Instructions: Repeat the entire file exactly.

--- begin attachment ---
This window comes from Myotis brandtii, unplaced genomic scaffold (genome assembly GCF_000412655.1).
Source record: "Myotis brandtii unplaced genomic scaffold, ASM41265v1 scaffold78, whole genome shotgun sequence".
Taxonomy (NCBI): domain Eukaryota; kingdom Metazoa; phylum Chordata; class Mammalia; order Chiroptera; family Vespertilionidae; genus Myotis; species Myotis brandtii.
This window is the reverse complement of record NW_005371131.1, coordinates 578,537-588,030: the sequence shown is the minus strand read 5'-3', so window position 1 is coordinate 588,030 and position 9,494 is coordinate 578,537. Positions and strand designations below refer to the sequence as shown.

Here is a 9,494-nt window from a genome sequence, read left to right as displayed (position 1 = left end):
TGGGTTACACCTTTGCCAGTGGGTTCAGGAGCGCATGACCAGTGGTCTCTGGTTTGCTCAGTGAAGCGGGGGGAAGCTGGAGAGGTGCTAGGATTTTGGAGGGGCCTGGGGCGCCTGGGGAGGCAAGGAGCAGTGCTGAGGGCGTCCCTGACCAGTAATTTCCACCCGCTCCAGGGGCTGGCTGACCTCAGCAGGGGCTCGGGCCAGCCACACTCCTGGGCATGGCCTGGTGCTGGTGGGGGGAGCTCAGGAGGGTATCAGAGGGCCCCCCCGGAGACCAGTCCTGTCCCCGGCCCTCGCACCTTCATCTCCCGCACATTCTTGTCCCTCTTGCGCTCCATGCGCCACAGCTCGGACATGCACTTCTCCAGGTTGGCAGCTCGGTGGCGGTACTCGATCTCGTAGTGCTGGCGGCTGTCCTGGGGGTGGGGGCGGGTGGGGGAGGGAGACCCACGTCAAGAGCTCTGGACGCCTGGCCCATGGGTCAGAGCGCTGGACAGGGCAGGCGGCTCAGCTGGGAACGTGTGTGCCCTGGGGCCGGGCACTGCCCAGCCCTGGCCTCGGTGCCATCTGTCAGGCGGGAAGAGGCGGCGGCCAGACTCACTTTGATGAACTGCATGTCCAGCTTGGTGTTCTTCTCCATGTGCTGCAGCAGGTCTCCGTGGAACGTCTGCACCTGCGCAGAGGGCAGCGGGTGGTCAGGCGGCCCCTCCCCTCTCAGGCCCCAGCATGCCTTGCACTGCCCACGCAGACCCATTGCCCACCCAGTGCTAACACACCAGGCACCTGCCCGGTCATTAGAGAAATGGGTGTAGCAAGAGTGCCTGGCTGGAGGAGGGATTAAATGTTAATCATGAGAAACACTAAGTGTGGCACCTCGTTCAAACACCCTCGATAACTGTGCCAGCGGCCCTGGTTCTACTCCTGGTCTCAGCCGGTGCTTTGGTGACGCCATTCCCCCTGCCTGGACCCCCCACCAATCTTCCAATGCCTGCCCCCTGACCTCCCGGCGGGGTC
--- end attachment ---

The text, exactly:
This window comes from Myotis brandtii, unplaced genomic scaffold (genome assembly GCF_000412655.1).
Source record: "Myotis brandtii unplaced genomic scaffold, ASM41265v1 scaffold78, whole genome shotgun sequence".
Taxonomy (NCBI): domain Eukaryota; kingdom Metazoa; phylum Chordata; class Mammalia; order Chiroptera; family Vespertilionidae; genus Myotis; species Myotis brandtii.
This window is the reverse complement of record NW_005371131.1, coordinates 578,537-588,030: the sequence shown is the minus strand read 5'-3', so window position 1 is coordinate 588,030 and position 9,494 is coordinate 578,537. Positions and strand designations below refer to the sequence as shown.

Here is a 9,494-nt window from a genome sequence, read left to right as displayed (position 1 = left end):
TGGGTTACACCTTTGCCAGTGGGTTCAGGAGCGCATGACCAGTGGTCTCTGGTTTGCTCAGTGAAGCGGGGGGAAGCTGGAGAGGTGCTAGGATTTTGGAGGGGCCTGGGGCGCCTGGGGAGGCAAGGAGCAGTGCTGAGGGCGTCCCTGACCAGTAATTTCCACCCGCTCCAGGGGCTGGCTGACCTCAGCAGGGGCTCGGGCCAGCCACACTCCTGGGCATGGCCTGGTGCTGGTGGGGGGAGCTCAGGAGGGTATCAGAGGGCCCCCCCGGAGACCAGTCCTGTCCCCGGCCCTCGCACCTTCATCTCCCGCACATTCTTGTCCCTCTTGCGCTCCATGCGCCACAGCTCGGACATGCACTTCTCCAGGTTGGCAGCTCGGTGGCGGTACTCGATCTCGTAGTGCTGGCGGCTGTCCTGGGGGTGGGGGCGGGTGGGGGAGGGAGACCCACGTCAAGAGCTCTGGACGCCTGGCCCATGGGTCAGAGCGCTGGACAGGGCAGGCGGCTCAGCTGGGAACGTGTGTGCCCTGGGGCCGGGCACTGCCCAGCCCTGGCCTCGGTGCCATCTGTCAGGCGGGAAGAGGCGGCGGCCAGACTCACTTTGATGAACTGCATGTCCAGCTTGGTGTTCTTCTCCATGTGCTGCAGCAGGTCTCCGTGGAACGTCTGCACCTGCGCAGAGGGCAGCGGGTGGTCAGGCGGCCCCTCCCCTCTCAGGCCCCAGCATGCCTTGCACTGCCCACGCAGACCCATTGCCCACCCAGTGCTAACACACCAGGCACCTGCCCGGTCATTAGAGAAATGGGTGTAGCAAGAGTGCCTGGCTGGAGGAGGGATTAAATGTTAATCATGAGAAACACTAAGTGTGGCACCTCGTTCAAACACCCTCGATAACTGTGCCAGCGGCCCTGGTTCTACTCCTGGTCTCAGCCGGTGCTTTGGTGACGCCATTCCCCCTGCCTGGACCCCCCACCAATCTTCCAATGCCTGCCCCCTGACCTCCCGGCGGGGTC